Just 15 days remain before the most ballyhooed midterm elections in recent memory, including Montana’s hotly contested U.S. Senate and House races – and several local and statewide ballot measures that have provoked considerable debate.
Over the past week, a number of big-name celebrities and organizations have gone public with endorsements in the race between incumbent Democratic Sen. Jon Tester and GOP challenger Matt Rosendale.
Here’s a look at the most significant announcements:
The biggest name on the scene last week, of course, was President Donald Trump, who made a 90-minute visit to Missoula to encourage voters to choose Rosendale and to re-elect Rep. Greg Gianforte to Montana’s single seat in the U.S. House.
Trump covered a lot of other territory too, as is his wont, and sparked an outcry when he praised Gianforte for body slamming a journalist on Election Eve in May 2017, an incident the congressman at first denied, then pled guilty to misdemeanor assault.
Coming as it did amid international condemnation for the murder of Washington Post columnist Jamal Khashoggi at the hands of the Saudi government, the president’s remarks drew harsh criticism – although his Missoula audience laughed and cheered.
This week, Rosendale and Gianforte will get another boost in the guise of a two-day bus tour with the president’s son, Donald Trump Jr., who has become a familiar face on the campaign trail in Montana this year.
Tester, meanwhile, benefited from a pair of major announcements that preceded Trump’s visit to Missoula.
On Wednesday in Bozeman, actor and part-time Montana resident Jeff Bridges hosted an event at Montana State University intended to get out the youth vote for Tester.
Bridges also put his vote – although he is registered in California – with Democratic House candidate Kathleen Williams.
“I see Tester on the tube and hear him talk … I’m in agreement with everything he says,” Bridges told his Bozeman audience. “Everything excites me about him. And Kathleen Williams.”
Bridges also recorded an advertisement touting Tester, saying: “A flattop-ed, seven-fingered dirt farmer. A champion for vets, public lands, education, health. Come on – that’s true grit, man. I’m talking about Jon Tester. Vote by November 6th.”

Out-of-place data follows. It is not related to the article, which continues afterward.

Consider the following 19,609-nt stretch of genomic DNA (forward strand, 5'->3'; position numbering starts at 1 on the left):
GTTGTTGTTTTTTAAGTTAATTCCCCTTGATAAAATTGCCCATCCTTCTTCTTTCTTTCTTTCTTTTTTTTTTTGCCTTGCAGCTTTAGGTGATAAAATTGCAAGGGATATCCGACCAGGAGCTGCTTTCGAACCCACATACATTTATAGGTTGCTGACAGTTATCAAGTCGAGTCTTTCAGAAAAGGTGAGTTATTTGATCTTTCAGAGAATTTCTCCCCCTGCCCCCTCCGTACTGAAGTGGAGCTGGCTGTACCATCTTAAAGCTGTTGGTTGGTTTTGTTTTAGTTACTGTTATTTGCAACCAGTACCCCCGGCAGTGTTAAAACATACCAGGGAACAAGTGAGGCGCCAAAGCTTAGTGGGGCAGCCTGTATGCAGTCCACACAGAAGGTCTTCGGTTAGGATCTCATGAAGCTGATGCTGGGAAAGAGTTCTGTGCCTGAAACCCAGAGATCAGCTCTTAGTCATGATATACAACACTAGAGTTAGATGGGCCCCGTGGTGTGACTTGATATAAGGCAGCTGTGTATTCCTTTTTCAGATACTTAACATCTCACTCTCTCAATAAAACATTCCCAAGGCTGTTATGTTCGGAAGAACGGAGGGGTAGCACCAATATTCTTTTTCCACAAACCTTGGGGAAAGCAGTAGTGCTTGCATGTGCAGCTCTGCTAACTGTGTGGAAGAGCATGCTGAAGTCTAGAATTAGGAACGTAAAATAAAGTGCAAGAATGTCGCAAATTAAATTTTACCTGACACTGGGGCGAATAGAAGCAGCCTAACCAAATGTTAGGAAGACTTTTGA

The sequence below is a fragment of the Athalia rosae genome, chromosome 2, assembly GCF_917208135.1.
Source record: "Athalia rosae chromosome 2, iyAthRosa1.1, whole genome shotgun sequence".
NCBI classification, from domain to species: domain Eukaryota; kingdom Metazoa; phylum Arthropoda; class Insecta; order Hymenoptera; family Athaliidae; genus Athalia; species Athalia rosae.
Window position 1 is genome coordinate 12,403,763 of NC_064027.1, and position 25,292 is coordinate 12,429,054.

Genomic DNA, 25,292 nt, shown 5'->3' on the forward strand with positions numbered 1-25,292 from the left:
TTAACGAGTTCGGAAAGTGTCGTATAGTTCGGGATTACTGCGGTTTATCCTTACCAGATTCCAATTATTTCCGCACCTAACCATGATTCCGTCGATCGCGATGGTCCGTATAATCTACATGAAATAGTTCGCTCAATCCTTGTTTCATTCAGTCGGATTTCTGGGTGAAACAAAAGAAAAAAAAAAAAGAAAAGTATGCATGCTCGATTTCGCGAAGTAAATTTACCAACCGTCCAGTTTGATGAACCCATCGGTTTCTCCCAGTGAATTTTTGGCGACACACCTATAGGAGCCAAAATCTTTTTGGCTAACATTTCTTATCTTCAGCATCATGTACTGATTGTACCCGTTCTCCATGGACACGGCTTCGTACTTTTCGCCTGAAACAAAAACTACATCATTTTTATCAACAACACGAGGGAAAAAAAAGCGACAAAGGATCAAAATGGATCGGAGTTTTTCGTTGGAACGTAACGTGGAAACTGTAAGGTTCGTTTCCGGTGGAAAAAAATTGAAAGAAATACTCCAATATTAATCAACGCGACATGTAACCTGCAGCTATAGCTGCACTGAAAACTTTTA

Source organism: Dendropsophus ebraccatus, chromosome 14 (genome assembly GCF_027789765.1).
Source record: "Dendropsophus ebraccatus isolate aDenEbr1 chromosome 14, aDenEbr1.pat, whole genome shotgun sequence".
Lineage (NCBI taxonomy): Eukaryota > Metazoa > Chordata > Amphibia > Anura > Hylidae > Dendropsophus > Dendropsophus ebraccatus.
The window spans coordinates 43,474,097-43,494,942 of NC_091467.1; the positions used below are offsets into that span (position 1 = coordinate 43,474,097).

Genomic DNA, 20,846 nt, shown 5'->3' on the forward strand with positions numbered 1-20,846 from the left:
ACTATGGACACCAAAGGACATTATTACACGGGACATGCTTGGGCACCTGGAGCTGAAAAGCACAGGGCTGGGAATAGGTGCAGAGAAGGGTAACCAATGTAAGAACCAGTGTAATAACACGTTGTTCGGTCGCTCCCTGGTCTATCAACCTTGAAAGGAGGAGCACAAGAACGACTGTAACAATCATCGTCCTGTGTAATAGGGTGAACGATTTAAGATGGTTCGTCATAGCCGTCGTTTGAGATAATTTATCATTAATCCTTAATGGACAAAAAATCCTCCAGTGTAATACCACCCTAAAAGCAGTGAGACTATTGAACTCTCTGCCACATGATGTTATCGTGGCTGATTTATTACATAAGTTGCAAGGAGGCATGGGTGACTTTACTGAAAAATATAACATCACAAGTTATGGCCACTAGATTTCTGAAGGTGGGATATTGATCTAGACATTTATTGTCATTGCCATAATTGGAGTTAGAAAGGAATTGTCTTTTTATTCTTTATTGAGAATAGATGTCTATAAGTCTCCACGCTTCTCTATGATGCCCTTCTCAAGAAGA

Tester will pick up another celebrity endorsement on Monday, when one of the planet’s most vaunted mountaineers, Conrad Anker, also speaks at MSU. Anker is a Bozeman resident and will appear on behalf of Protect Our Winters Action Fund, a climate-action PAC that has also endorsed Tester.
The most surprising and significant endorsement of the past week, though, came Wednesday from international outdoor apparel manufacturer Patagonia, which announced its first-ever political endorsements: for Tester in Montana’s Senate race and for Democratic Rep. Jacky Rosen’s senatorial bid in Nevada.
“Public lands are center stage there, in Montana and Nevada,” Patagonia spokeswoman Corley Kenna said. “And we felt by motivating our community to vote, we could help protect the public lands and waters in those places.”
Here’s what surprised many political watchers:
While the Supreme Court’s Citizens United decision freed corporations to make political endorsements since 2010, Patagonia was the first to explicitly endorse candidates when it released the advertisements and statements on behalf of Tester and Rosen.
Most corporations that have waded into politics have done so via political action committees that use employees’ contributions – not company dollars – to feed candidate coffers.
Patagonia, though, began to move aggressively into direct political action following Trump’s 2016 election, and then decisively with the administration’s decision to shrink the size of two national monuments in Utah.
The company’s website blacked out its homepage to deliver a single message: “The President Stole Your Land.”
And its founder, Yvon Chouinard, denounced the Trump administration as “evil.”
“I’m not going to sit back and let evil win,” he told CNN.
Chouinard also spoke out last week about Montana’s Senate race. Tester is the best candidate for the job, he said, “because he gives a damn about protecting public lands – and, like us, he’s committed to fight back against anyone who doesn’t.”
The protection of open lands is also at center stage in Missoula County this fall, where a proposed $15 million open space bond is on the November ballot.
Last week, Yes for Open Space, Rivers and Farmland – the group leading the pro-bond campaign – said more than 500 Missoula County businesses, organizations, community leaders and citizens have formally endorsed the bond.
Among the businesses and organizations are The Trailhead, Mamalode, Big Dipper Ice Cream, Missoula Downtown Association, Scariano Construction, Runners Edge, Rocky Mountain Elk Foundation, Grizzly Liquor, Montana Conservation Voters and Hedahl Real Estate Services.
For the full list of endorsing individuals and groups, click here.
“We’re excited to see such broad and diverse support for renewing our county’s commitment to protecting open space, important farmland, and access to rivers and trails,” said Julie Gardner, treasurer of the ballot committee and a local real estate agent said in a written announcement. “Missoula County is facing unprecedented growth right now, and I think people understand how important it is to protect important land and water for future generations.”
In July, the Missoula County Commissioners unanimously approved a citizen-initiated request to place a $15 million open space bond on the November ballot, and the city added a $500,000 stewardship levy to that request.